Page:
If there are 358s in an area where helicopters or low flying jets are operating, or landing and taking off, 358s can be a threat because their guidance and detection systems allow 358s to attack any nearby and accessible target. That, in general, is what loitering munitions do. For example, last year in Ukraine the United States sent Switchblade 600 loitering munitions for use against Russian ground targets. Ukraine received hundreds of Switchblade loitering munitions and some of the larger Switchblade 600s. Ukraine uses the smaller 2.5 kg Switchblade 300s and larger 600s to find and then attack targets. These are not reusable weapons. The Switchblade was introduced in 2020. The original Switchblade that was introduced in 2011 weighed a kilogram while the latest Switchblade is ten times heavier at 23 kg, can stay in the air for 40 minutes and be controlled up to 80 kilometers from the operator. Top speed is 180 kilometers an hour and more economical cruise speed is closer to 150 kilometers an hour. The heavier warhead can destroy most tanks, although some modern tank designs include protection from top attack.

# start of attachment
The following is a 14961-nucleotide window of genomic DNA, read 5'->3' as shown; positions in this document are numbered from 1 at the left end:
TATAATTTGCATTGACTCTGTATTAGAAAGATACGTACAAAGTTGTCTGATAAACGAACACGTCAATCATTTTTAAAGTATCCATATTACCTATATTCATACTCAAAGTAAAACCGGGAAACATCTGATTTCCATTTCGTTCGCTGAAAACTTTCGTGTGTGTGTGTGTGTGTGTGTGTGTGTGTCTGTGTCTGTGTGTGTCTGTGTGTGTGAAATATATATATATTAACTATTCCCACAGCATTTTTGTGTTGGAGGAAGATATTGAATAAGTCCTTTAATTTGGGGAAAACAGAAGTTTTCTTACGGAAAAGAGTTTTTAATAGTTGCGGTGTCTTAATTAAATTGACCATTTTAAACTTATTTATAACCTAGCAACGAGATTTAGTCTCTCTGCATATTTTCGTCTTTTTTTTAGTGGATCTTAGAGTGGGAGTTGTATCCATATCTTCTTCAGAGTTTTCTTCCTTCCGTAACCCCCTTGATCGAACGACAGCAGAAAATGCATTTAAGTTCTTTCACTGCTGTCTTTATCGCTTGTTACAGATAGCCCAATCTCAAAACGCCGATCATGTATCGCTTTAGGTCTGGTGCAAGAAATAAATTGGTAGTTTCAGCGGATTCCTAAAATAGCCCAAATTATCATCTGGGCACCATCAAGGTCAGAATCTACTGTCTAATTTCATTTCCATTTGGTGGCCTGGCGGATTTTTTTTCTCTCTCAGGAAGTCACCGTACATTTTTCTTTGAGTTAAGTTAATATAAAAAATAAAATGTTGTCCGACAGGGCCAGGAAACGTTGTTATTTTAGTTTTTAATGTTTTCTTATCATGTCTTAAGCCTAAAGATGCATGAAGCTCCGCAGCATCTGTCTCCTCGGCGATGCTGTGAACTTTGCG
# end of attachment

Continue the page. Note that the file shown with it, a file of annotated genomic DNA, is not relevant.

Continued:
The 600 can be carried into a remote area and used quickly. Switchblade 600 was requested by the U.S. Army for longer range surveillance missions and the option to hit specific small targets, like a building or enemy position. Unlike the earlier Switchblades, the 600 uses a tablet controller with more options, including manipulating the more powerful video camera. Video transmitted back to the operator can be saved and passed on. The operator also has a wave off feature in which a quick tap on the controller screen can cause the 600 to abort an attack and be available for another try. The 600 can also be programmed to carry out a mission without operator control. This means there is no control signal for enemy electronic warning systems to detect or jam. In this case when time is up the 600 self-destructs. The 358 has a similar feature This guidance option was the only one that could get past the occasional Russian use of their Strizh-3 UAV signal jammer.